280 12th Street, SW
Dear Mr. Mehrabi:
In its public meeting of 18 June conducted by videoconference, the Commission of Fine Arts reviewed a second concept submission for a new hotel, proposed to be located at 280 12th Street, SW (case number SL 20-153). The Commission did not take an action, providing the following comments and recommendations for the development of the design.
The Commission members expressed appreciation for the responsiveness to their previous comments, citing the lowering of the building’s height by two stories, the change to a masonry exterior material more consistent with the architectural context, and the revised site design. However, they continued to express significant concerns about the height and design of the proposed hotel, which would be located on a highly prominent private development site broadly visible from the National Mall, deserving of a design of the highest quality. They commented that the proposed building continues to appear too tall in this context, and they recommended further reduction in its overall height, such as is established by the adjacent Department of Agriculture South Building. Along with the height reduction, they recommended that the building be further articulated in order to diminish the appearance of its height by such techniques as registering a datum or cornice lower than the building’s full height, possibly stepping the facades back above this line, sloping the upper story walls, or other manipulations of the volume.
Regarding the design of the facades, the Commission members noted that the south elevation shows an oddly irregular spacing and widths of bays and pilasters, and they recommended that this rhythm be consistent around the building, as proposed for the upper stories of the north facade. Within this consistent rhythm, they suggested that the design of the northwest corner could be articulated to acknowledge its visual connection with the National Mall, similar to how the south facade incorporates additional glazing to express the hotel’s entrance and public areas. They found the proposed cornice to be excessively heavy and oppressive, contributing to the perception of the building’s height; this element should be redesigned in accordance with the comments above. Finally, they questioned the proposed cladding material— a thin limestone veneer adhered to an aluminum backing panel—as insufficiently durable and difficult to detail convincingly to appear as substantial masonry.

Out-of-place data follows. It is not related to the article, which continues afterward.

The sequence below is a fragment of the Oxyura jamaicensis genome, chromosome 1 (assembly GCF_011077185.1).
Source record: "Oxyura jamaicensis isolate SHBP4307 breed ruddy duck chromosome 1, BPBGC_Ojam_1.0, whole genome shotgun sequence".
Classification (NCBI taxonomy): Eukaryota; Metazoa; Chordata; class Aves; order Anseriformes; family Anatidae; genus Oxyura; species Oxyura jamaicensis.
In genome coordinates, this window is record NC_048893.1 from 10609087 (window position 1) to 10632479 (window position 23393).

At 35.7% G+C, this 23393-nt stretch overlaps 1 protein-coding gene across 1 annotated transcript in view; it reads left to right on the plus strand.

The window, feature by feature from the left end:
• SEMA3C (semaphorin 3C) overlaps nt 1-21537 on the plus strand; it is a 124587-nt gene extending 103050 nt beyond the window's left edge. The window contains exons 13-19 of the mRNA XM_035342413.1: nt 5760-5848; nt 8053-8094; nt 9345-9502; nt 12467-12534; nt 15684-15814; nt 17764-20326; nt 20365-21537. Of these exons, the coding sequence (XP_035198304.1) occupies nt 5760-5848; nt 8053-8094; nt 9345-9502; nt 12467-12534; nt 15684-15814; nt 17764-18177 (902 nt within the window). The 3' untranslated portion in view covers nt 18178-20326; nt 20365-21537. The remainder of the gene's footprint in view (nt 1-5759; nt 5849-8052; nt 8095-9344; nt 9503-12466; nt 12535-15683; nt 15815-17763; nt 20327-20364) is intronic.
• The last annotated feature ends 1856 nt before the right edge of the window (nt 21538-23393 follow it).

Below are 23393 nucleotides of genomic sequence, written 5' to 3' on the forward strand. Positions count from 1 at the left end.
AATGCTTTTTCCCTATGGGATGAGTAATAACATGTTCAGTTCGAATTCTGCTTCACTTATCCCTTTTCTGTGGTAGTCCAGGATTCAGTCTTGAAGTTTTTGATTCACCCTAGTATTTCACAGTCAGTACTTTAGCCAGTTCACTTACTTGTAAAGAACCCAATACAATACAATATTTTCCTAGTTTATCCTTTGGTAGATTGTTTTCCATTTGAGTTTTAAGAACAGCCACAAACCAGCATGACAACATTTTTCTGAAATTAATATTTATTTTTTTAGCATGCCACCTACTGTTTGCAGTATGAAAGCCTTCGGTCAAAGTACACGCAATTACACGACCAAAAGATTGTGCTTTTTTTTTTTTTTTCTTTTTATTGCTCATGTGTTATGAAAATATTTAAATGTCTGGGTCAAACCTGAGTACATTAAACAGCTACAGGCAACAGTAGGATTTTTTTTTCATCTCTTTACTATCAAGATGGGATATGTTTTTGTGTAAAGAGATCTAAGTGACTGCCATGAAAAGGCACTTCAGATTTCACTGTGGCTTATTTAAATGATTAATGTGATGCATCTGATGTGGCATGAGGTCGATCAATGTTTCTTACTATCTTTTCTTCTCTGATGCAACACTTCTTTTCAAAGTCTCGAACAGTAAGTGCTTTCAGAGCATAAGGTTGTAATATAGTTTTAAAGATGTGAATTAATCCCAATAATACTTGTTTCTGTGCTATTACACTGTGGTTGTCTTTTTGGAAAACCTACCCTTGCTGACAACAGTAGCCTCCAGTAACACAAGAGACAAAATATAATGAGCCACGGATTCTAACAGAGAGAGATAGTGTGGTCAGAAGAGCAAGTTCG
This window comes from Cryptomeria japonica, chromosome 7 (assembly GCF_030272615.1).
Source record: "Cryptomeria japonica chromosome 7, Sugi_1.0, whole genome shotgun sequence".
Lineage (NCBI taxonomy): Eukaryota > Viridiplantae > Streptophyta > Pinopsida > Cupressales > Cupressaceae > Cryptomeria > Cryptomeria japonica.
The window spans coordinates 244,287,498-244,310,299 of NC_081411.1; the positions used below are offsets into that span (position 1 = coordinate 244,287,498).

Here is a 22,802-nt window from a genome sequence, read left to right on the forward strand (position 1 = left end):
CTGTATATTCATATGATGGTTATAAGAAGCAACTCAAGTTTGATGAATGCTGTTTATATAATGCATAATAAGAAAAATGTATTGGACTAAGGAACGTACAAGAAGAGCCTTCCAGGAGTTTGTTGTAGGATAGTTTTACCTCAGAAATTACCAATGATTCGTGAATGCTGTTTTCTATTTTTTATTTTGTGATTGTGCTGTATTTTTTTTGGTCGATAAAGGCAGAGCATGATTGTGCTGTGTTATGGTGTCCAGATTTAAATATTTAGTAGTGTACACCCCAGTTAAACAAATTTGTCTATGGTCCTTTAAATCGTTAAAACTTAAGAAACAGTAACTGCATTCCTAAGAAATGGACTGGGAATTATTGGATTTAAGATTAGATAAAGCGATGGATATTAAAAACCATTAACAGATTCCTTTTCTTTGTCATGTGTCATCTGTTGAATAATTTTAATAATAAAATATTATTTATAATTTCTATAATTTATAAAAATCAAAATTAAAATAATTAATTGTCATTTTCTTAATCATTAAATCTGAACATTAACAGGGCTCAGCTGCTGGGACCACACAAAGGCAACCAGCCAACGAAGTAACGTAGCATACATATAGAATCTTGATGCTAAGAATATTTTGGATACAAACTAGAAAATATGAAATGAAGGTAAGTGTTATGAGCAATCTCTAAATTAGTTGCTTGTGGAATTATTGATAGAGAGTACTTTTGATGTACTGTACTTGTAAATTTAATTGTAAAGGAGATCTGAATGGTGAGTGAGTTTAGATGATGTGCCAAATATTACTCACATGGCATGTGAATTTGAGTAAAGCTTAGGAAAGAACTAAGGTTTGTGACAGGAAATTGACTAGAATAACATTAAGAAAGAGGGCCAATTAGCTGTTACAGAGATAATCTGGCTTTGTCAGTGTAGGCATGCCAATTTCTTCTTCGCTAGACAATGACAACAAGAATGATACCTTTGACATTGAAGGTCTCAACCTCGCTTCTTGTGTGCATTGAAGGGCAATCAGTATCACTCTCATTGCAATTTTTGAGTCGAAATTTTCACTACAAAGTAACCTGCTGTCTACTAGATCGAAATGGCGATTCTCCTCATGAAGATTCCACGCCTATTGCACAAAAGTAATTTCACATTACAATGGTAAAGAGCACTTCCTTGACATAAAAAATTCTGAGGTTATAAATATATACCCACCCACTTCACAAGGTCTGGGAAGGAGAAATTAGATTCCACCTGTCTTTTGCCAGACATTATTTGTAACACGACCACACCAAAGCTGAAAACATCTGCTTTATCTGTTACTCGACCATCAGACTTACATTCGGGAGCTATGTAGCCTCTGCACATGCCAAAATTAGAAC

For the design of the site, the Commission members expressed appreciation for the development of a small, semi-public park on the north portion of the site in lieu of the previously shown parking area. They commented that a precise and subtle configuration of planted and constructed elements will be required to make this a successful, welcoming space; they recommended that the proposed trees be grouped in an evenly spaced bosque, apart from the hedges, with a small glade at the center to accommodate the proposed fountain.
The Commission looks forward to further review of this prominent project. Please consult on the development of the design with the staff, which as always is available to assist you.
/s/Thomas E. Luebke, FAIA
Pacific Star Capital
Santa Monica, CA 90404
cc: Bahram Kamali, BBGM
Shane Dettman, Holland & Knight
Elizabeth Miller, National Capital Planning Commission